There are 39 artists in total, including only six women. In some respects the show is strikingly conservative. More or less every artist exhibits a single painting or sculpture (there is little in the way of photography, video, installation, text, or site-specific work). But this means the viewer is encouraged to give equal attention to each piece, and gradually builds up a sense of the artists' recurrent concerns.
Several artists have skilfully used idiosyncratic process to produce a strong pattern. For example, DJ Simpson (routing tool on the panelled wood of the walls), Mark Titchner (spray paint on polystyrene tiles arranged into a multiple cube), Enrico David (lines of wool woven on to a large canvas) and Ewan Gibbs (a circle drawn in each tiny square of a sheet of graph paper). In each case, the unusual technique - in the last case, the tedious-to-the-nth-degree technique - seems justified by the meaning, or the mood, that emerges from the finished work.
The sophisticated use of materials is another common concern. On a small wall-mounted shelf is Peter Kapos's Ruins of Buildings. On close inspection these are plaster casts of roughly broken pieces of chipboard. It's really plaster: it is, just as significantly, crumbling masonry on the one hand, splintered bits of man-made wood on the other. Henry Coleman has taken a wooden packing case and clad half of the cube's sides with marble-effect formica. The contrast between the sumptuous and the everyday, between the real thing and the fake, is sublime.
The work in this show puts emphasis on mind and eye, with the heart and soul of the title being much less evident. Jim Lambie is an exception. He has covered a record player's turntable with black glitter, and placed alongside it a tightly-packed row of coloured plastic coat-hangers. As the turntable silently revolves, sparkling, I feel sure that the artist truly loves his record collection.
The rooms are full of boldness, irony and panache. Two of the forms these appear in, at opposite ends of the show, are a dog and a cat. Martin Maloney's mad-whiskered, paint-furred moggy set against a flat orange background is definitely the biggest picture in the show, while Brian Griffiths's crud-encrusted, spacesuited mutt made from polystyrene blocks covered with expanded polyurethane foam, was - quite possibly - the first "mongrel bitch" to shit on the moon.
This is a good opportunity to see together, jostling for position in friendly rivalry, the current generation of young British artists.
"In The Midst Of Things" is a contrasting type of large group show. Set in Bournville - a model village established near Birmingham at the end of the nineteenth century by chocolate manufacturer and philanthropist George Cadbury - it explores a utopian theme.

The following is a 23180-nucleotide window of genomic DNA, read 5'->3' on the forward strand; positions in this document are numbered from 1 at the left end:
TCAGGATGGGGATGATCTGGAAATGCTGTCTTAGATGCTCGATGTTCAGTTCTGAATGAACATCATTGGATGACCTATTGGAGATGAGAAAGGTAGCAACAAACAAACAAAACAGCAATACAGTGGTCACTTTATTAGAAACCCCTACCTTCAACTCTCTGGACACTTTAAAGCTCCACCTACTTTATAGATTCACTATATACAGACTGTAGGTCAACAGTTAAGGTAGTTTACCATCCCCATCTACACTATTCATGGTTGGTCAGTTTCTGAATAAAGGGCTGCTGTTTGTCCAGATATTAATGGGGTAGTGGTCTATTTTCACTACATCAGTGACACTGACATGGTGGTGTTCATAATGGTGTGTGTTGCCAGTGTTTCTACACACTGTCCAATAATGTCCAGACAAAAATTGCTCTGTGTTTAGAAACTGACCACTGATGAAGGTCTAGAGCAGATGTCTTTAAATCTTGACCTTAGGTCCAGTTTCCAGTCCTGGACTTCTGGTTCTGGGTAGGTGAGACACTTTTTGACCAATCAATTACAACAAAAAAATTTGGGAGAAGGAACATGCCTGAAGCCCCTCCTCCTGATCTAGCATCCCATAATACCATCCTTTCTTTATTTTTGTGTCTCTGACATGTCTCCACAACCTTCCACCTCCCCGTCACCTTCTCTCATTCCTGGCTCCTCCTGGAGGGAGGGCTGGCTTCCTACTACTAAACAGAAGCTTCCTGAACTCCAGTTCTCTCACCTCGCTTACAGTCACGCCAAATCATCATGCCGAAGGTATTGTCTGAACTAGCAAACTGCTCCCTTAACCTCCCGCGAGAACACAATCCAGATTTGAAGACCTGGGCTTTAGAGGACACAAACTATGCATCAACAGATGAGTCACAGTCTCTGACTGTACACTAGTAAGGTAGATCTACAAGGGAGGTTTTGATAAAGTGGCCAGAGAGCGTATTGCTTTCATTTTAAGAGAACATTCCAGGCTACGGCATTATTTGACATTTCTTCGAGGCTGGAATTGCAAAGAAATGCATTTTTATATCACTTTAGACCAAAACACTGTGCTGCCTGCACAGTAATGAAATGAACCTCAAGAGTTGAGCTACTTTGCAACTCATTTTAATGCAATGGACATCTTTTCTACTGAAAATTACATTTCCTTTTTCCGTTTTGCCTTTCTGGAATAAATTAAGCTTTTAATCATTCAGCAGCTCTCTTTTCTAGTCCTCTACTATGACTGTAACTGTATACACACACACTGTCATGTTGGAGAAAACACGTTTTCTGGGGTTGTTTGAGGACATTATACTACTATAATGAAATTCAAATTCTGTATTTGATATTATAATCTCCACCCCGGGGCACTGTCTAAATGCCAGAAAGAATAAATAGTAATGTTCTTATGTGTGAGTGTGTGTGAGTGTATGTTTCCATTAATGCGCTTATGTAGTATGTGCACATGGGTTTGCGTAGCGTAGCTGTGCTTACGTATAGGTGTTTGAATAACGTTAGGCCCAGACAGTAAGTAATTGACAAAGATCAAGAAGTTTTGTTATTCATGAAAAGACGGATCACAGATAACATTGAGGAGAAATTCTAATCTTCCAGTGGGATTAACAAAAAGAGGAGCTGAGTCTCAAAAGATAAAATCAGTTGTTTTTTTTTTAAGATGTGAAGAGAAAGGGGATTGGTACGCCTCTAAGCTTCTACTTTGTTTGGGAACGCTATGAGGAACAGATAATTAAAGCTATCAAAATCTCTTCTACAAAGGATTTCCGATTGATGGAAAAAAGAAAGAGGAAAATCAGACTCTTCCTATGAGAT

Inside a gallery complex by the village green, the curators have installed work by an impressive list of international artists, including Julian Opie, Maurizio Nannucci, Liam Gillick and Ian Hamilton Finlay. But it's not until you walk around the village and engage with the environment- specific works that the show - the experience - really takes off.
On factory and community noticeboards, Jim Isermann has introduced a wallpaper motif of interlocking red, yellow and blue bricks. This brings to mind modernist facades as well as a Lego-like toytown, and could be interpreted as a critique of both Sixties urban planning and Victorian paternalism. Yet the overall effect is warm.
Next to the cricket green is Dan Graham's sculptural pavilion made of two-way glass screens and similar-sized wooden trellises with climbing plants. When approached the pavilion bursts into a combination of real and illusional space, echoing the aspirations - towards creating an ideal place to live and work - with which Bournville was founded.
There are two white-tiled underpasses linking factory to recreation grounds. In most urban areas today these would be all-too-depressing spaces. The playful work installed by Nathan Coley in one, Martin Boyce in the other, makes sure this is not the case here. Coley's photoposter includes a text which suggests that the Rest House on the village green is to be demolished, and shows architects wearing models of their proposed alternatives as hats. A windowless, circular concrete structure is one candidate in this absurd contest. But you emerge from the subway with the original building in mind.
Cornford and Cross have restored a pond with fountains, the circulating water dyed the purple-blue of Cadbury's advertising. That the dye is no longer in evidence may be a technical problem with the piece, but the lack of purple seems somehow symbolic of an absence of scepticism that is in tune with the show as a whole.
In a grassy area, Keith Wilson has erected a white plastic railing in an L-shape that extends for 50-feet of meeting-cum-contemplation place. Leaning against it, the visitor can chat with locals, listen to the unusual church bells, or mull over this well-funded, thoroughly engaging show.
George Cadbury must be carilloning in his grave. Go and sense it for yourself.
'Heart and Soul': 60 Long Lane, SE1 (0171 275 7629) to 12 September. 'In The Midst Of Things': Bournville (0121 331 5762) to 18 SeptemberReuse content